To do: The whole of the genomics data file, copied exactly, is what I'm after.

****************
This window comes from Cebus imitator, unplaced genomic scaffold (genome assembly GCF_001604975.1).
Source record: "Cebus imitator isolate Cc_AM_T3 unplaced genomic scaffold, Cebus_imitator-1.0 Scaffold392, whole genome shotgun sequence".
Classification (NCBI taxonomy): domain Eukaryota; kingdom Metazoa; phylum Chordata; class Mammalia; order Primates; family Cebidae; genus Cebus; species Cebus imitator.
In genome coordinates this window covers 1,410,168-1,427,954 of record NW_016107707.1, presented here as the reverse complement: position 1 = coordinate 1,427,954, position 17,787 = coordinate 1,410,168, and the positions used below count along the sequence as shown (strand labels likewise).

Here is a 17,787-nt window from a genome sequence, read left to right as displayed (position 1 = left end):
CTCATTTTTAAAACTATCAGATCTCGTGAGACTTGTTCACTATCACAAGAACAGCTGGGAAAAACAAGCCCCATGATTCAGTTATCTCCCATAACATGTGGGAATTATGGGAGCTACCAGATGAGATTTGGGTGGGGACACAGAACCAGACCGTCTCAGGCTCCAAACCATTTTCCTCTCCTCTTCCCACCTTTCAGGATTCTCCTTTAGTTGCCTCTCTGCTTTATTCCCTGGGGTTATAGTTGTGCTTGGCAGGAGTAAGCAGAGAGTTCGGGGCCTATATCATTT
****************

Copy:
This window comes from Cebus imitator, unplaced genomic scaffold (genome assembly GCF_001604975.1).
Source record: "Cebus imitator isolate Cc_AM_T3 unplaced genomic scaffold, Cebus_imitator-1.0 Scaffold392, whole genome shotgun sequence".
Classification (NCBI taxonomy): domain Eukaryota; kingdom Metazoa; phylum Chordata; class Mammalia; order Primates; family Cebidae; genus Cebus; species Cebus imitator.
In genome coordinates this window covers 1,410,168-1,427,954 of record NW_016107707.1, presented here as the reverse complement: position 1 = coordinate 1,427,954, position 17,787 = coordinate 1,410,168, and the positions used below count along the sequence as shown (strand labels likewise).

Here is a 17,787-nt window from a genome sequence, read left to right as displayed (position 1 = left end):
CTCATTTTTAAAACTATCAGATCTCGTGAGACTTGTTCACTATCACAAGAACAGCTGGGAAAAACAAGCCCCATGATTCAGTTATCTCCCATAACATGTGGGAATTATGGGAGCTACCAGATGAGATTTGGGTGGGGACACAGAACCAGACCGTCTCAGGCTCCAAACCATTTTCCTCTCCTCTTCCCACCTTTCAGGATTCTCCTTTAGTTGCCTCTCTGCTTTATTCCCTGGGGTTATAGTTGTGCTTGGCAGGAGTAAGCAGAGAGTTCGGGGCCTATATCATTT